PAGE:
The septum is basically a structure made up of bone, cartilage, and tissue that divides the two sides of the nose. A hole in the nose can alter its shape, lead to significant breathing difficulties, and allow for chronic infections and discomfort.
2) Breathing Issues
Cocaine can cause a number of breathing problems, including shortness of breath, difficulty breathing, and a chronic cough. These problems are the result of the cocaine constricting or narrowing the blood vessels in the nose. When these blood vessels are constricted, it can reduce the amount of oxygen that reaches the brain, which can lead to serious health problems.
According to a 2020 study published in Drug and Alcohol Dependence, cocaine users are at a greater risk of asthma, chronic obstructive pulmonary disease (COPD), and other respiratory problems.
Cocaine may harm the lungs in a variety of ways, including causing airway inflammation, increasing susceptibility to infection, and leading to permanent scarring of the air sacs.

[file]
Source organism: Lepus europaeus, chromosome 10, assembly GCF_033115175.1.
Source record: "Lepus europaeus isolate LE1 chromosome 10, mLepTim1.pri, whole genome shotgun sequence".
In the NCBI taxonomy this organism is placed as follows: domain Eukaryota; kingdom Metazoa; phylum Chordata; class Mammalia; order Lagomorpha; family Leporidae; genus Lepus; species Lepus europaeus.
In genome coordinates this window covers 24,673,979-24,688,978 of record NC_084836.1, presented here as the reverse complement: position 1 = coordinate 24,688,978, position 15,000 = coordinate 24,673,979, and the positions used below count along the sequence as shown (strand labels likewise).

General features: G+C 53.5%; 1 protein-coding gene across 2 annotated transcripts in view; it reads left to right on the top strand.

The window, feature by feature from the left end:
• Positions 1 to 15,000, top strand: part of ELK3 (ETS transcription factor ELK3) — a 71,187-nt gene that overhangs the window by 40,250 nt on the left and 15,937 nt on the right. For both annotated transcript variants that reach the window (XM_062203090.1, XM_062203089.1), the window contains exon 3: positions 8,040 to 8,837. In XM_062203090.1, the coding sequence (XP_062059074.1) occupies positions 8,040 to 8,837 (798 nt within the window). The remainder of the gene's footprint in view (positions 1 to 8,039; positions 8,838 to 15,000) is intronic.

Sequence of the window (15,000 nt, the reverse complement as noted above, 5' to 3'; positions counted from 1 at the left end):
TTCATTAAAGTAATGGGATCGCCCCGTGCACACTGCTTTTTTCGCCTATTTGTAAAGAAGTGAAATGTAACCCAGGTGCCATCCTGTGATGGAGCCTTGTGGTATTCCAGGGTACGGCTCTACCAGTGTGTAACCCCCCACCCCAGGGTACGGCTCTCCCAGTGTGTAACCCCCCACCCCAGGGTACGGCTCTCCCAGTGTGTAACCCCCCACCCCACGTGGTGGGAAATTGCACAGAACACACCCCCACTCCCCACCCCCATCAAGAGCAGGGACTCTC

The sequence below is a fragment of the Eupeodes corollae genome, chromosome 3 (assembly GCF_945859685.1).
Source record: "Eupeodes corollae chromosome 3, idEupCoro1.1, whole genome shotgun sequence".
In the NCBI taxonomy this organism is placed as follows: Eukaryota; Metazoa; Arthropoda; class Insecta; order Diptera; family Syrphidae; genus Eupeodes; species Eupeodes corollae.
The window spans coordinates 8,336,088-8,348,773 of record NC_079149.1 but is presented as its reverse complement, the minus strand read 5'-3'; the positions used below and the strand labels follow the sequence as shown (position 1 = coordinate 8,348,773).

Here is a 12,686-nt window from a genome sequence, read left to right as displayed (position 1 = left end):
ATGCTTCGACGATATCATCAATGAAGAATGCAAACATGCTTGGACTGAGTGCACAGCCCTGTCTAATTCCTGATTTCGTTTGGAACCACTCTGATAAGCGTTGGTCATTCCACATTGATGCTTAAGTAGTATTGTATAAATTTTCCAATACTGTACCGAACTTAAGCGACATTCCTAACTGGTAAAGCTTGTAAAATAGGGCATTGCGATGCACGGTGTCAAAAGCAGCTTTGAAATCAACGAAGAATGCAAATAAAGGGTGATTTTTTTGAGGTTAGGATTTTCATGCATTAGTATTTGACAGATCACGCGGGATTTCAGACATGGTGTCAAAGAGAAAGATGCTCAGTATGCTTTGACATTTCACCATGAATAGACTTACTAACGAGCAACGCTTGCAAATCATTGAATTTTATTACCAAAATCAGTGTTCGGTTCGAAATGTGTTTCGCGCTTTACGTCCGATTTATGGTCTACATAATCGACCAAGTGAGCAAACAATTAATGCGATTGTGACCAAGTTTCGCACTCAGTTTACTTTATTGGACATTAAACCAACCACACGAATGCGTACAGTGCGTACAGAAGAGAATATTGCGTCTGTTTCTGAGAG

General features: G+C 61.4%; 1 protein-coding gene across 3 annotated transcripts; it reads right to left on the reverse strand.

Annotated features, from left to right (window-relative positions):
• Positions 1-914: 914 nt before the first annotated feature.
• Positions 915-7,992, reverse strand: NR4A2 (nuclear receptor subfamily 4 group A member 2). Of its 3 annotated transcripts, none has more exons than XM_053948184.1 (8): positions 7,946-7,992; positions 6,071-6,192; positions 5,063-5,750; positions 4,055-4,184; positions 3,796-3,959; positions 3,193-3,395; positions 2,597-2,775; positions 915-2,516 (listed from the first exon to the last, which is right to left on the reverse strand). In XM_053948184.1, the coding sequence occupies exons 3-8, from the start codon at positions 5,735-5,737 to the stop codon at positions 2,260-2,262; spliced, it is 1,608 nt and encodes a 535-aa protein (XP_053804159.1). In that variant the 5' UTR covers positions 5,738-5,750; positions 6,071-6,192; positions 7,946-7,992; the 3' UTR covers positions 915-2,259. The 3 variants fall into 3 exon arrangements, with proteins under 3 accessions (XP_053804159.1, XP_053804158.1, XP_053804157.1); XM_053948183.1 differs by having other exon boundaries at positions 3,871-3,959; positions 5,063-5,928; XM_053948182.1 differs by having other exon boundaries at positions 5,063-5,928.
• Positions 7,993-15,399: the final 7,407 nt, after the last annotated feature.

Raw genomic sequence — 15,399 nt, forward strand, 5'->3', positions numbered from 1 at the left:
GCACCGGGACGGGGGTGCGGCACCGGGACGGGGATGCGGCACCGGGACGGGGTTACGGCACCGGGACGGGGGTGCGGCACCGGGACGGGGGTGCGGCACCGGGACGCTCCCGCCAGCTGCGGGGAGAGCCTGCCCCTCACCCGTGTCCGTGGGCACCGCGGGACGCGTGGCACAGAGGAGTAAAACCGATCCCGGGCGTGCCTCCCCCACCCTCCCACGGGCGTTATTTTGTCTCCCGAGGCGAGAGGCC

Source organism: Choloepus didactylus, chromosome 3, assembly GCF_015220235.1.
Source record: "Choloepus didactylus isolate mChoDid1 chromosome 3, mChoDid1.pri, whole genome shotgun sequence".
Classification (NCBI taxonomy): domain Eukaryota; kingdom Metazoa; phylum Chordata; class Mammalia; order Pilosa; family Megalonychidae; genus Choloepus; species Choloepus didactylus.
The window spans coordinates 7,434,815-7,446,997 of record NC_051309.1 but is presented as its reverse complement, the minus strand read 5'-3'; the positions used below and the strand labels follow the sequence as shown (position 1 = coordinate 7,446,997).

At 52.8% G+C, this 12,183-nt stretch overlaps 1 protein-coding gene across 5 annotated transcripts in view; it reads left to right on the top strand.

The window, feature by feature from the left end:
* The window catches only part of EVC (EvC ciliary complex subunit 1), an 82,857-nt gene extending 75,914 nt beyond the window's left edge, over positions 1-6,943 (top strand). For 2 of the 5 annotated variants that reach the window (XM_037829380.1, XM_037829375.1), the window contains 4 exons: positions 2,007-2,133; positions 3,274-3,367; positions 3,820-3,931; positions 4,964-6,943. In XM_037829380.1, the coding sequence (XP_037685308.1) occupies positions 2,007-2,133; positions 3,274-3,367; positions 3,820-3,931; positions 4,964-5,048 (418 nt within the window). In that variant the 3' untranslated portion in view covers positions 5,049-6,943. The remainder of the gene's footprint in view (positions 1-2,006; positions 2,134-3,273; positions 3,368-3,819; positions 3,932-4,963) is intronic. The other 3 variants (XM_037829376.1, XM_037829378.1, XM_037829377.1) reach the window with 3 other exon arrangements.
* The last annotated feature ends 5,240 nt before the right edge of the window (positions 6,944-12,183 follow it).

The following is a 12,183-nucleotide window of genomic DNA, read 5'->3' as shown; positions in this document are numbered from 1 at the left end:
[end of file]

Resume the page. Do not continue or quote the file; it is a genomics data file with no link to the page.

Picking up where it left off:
3) Sinus Infections
Cocaine can cause a number of sinus infections, which are a common sign of nose damage from cocaine use. Sinus infections are caused by a bacterial or viral infection in the sinuses, and can cause a number of symptoms, including fever, headache, facial pain, and nasal congestion.
According to an article published in The International Journal of Orbital Disorders, cocaine can induce severe sinus infections that spread throughout the body. The most common cause of rapidly spreading infection is necrotizing rhinitis, which can destroy cells and potentially damage the nose, sinuses, and surrounding structures. It can be fatal if not treated promptly.
4) Bloody or Runny Nose
Cocaine can cause a number of nosebleeds, which is another common sign of nose damage from cocaine use. Nosebleeds can be caused by a number of things, including cocaine use, high blood pressure, and taking blood thinners.
Nosebleeds are common in people who use cocaine, and they can range from a light trickle to heavy bleeding. In some cases, nosebleeds can be a sign of more serious health problems, such as a perforated septum.
Because of the immediate damage to the membrane lining the nose and sinuses, cocaine use can cause a bloody or runny nose. These are one of the most common effects of cocaine nose. The nose may bleed spontaneously or after a minor injury.